In This Chapter
Figuring out the products in Visual Team System
Exploring the tools of the new role-based editions
Using Team Foundation Server
If you've ever worked on a team project, you've probably experienced the frustrations of trying to collaborate via e-mail and folder shares. Invariably, an important document gets overwritten or an important stakeholder is left off the distribution list. Either way, the project suffers.
For most teams, the thought of implementing software to help with collaboration is about as much fun as having a root canal. Even if you decide on a vendor and manage to get the budget approved, you know the software's benefits are overshadowed by its daunting complexity.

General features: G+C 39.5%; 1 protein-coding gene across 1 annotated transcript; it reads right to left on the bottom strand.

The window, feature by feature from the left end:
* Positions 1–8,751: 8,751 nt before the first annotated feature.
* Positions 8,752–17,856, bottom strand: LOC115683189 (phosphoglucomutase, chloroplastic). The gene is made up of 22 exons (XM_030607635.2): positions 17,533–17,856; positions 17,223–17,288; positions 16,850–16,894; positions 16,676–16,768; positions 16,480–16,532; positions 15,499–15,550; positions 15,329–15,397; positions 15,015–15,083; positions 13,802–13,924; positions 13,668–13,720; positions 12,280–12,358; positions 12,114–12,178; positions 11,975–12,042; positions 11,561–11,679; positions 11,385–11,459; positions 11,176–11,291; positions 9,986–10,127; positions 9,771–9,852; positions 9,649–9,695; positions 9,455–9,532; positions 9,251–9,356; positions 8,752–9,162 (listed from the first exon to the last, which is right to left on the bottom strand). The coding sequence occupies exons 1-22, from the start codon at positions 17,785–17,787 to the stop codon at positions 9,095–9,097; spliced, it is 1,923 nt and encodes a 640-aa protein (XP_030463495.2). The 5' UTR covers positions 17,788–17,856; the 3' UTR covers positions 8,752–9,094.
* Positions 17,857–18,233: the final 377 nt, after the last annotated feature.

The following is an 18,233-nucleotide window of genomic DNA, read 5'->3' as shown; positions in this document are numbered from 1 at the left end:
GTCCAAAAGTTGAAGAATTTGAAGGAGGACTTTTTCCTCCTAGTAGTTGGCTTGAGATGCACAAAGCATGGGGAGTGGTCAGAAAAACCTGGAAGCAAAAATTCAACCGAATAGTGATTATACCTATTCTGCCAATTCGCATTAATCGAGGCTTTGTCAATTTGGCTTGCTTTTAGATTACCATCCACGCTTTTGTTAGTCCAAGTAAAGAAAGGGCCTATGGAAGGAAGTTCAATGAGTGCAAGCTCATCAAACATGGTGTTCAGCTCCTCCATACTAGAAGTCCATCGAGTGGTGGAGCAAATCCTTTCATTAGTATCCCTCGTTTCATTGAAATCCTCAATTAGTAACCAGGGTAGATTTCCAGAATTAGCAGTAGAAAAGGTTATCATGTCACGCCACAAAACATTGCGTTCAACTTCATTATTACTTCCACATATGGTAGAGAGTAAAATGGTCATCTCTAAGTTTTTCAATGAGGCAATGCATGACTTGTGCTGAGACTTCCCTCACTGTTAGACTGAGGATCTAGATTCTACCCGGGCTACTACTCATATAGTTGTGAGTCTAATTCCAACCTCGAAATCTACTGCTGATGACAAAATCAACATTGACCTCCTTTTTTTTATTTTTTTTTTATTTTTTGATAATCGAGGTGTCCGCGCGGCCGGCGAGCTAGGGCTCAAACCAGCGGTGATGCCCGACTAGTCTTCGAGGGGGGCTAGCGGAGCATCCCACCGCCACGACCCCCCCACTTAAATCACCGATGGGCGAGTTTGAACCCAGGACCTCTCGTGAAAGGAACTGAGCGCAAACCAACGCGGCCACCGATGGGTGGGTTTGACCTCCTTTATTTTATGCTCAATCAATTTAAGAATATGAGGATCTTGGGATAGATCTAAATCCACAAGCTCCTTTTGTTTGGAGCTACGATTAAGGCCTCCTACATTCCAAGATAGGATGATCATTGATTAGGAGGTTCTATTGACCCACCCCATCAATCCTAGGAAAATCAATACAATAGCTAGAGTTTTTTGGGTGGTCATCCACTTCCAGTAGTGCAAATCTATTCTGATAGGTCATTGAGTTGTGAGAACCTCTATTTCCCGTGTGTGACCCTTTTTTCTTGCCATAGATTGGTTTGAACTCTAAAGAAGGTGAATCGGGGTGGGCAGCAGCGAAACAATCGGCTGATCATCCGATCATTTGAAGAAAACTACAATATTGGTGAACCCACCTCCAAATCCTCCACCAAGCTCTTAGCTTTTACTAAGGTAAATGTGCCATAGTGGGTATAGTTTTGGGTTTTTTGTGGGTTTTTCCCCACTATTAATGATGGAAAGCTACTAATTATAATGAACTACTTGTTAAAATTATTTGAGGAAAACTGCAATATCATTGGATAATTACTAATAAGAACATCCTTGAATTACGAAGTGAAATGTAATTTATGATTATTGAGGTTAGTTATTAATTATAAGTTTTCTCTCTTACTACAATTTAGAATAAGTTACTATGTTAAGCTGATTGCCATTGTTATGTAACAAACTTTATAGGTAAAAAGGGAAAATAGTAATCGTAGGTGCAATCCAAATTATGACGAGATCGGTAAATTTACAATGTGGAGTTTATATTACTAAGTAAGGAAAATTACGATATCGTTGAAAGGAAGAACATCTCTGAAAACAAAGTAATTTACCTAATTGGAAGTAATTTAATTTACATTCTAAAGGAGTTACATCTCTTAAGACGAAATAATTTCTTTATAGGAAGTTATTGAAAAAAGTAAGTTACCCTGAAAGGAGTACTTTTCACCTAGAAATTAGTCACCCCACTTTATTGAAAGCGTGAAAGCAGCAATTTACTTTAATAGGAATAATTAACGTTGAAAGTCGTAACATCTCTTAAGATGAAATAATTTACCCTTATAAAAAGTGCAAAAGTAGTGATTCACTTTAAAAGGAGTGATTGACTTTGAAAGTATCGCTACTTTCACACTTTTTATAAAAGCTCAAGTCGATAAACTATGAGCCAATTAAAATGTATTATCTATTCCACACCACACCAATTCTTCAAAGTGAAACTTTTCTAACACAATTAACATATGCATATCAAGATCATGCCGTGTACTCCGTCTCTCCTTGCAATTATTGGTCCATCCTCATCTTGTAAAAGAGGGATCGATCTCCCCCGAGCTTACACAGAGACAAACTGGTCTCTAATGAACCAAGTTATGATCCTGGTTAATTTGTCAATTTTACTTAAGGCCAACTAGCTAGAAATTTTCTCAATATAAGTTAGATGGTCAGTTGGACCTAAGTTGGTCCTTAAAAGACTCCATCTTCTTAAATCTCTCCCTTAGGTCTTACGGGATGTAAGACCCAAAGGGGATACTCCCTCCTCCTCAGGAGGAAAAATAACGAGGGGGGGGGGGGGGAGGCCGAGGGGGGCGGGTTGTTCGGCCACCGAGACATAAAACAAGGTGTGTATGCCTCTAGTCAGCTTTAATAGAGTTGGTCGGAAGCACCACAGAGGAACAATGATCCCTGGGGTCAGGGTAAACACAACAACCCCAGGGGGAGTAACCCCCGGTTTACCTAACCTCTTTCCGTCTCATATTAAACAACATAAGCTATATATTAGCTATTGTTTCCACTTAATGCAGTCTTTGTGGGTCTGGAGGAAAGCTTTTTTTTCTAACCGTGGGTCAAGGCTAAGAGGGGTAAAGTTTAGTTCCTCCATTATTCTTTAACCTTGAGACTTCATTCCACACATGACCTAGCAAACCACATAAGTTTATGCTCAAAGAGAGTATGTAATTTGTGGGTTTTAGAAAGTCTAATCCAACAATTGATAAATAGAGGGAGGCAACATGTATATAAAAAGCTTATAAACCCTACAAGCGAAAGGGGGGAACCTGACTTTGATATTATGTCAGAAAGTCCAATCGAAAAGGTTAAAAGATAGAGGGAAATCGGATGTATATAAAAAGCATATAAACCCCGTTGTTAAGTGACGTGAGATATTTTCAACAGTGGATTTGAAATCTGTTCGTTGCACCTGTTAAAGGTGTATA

The Microsoft approach to solving this problem is a bit different than most other vendors' approaches. Instead of creating an entire new set of tools for people to learn, Microsoft decided to create a solution that allows team members to keep using the same tools they've always used. The project managers keep using Excel and Project. The developers use Visual Studio. The architects get modeling tools that actually synchronize with code, and the testers finally get real software. The name for this make-everybody-happy approach to supporting team development is Visual Studio Team System.
Visual Studio Team System (VSTS) isn't an edition of Visual Studio. Rather, it's a platform for building software ...